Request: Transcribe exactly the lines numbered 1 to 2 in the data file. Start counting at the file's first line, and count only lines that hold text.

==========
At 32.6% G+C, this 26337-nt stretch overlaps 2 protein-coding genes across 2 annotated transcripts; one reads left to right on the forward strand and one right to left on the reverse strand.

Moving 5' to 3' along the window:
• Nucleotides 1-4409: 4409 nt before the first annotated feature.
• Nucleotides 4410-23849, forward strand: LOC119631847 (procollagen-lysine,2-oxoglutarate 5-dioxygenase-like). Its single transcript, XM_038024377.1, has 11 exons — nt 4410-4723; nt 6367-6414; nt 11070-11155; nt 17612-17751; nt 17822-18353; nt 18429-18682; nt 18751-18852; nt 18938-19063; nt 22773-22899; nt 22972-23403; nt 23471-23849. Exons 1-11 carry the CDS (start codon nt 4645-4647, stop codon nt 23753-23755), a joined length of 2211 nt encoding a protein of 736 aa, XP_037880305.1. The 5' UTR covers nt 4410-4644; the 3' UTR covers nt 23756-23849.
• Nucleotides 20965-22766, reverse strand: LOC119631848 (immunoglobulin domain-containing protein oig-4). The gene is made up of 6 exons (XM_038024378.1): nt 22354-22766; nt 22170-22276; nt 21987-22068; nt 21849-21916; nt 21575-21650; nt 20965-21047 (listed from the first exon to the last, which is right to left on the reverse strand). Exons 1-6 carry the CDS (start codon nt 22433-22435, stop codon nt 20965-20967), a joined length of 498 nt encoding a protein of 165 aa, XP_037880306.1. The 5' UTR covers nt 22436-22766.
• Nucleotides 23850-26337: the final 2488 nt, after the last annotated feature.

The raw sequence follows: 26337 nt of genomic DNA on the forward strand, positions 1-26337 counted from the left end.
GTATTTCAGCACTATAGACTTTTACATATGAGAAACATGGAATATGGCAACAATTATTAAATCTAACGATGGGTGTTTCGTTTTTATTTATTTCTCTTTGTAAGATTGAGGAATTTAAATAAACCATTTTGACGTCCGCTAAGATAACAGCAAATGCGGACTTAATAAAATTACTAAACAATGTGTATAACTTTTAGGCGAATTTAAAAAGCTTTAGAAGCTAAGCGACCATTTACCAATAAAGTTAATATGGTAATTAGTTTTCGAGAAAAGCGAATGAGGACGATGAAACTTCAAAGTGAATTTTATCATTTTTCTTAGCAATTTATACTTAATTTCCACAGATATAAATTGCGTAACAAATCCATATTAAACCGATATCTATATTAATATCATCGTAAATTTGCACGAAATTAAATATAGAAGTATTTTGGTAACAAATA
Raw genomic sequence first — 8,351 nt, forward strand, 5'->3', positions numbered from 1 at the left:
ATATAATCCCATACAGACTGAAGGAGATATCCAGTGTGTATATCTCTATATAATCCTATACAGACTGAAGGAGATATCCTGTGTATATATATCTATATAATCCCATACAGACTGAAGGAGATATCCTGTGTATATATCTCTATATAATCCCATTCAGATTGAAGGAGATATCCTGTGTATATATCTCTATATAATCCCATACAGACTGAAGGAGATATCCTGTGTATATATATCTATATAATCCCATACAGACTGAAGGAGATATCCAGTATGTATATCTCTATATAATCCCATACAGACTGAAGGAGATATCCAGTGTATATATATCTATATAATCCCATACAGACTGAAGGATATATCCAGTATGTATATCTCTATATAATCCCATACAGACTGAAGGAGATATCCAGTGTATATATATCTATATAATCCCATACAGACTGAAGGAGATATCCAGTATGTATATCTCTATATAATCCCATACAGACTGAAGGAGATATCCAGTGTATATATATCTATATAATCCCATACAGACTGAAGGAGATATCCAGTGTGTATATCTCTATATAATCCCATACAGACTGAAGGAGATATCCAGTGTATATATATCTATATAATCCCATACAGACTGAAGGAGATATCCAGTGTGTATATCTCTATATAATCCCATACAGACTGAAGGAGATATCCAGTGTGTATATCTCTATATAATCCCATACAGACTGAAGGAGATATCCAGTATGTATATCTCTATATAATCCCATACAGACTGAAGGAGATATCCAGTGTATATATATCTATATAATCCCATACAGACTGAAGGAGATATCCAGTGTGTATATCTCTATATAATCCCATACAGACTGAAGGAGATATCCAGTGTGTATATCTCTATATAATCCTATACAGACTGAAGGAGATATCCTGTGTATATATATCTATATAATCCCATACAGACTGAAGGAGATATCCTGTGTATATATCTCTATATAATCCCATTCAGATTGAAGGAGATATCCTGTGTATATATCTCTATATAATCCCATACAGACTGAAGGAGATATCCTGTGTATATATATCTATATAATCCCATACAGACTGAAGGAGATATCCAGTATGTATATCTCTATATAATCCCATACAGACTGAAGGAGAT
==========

At 32.6% G+C, this 26337-nt stretch overlaps 2 protein-coding genes across 2 annotated transcripts; one reads left to right on the forward strand and one right to left on the reverse strand.

Moving 5' to 3' along the window: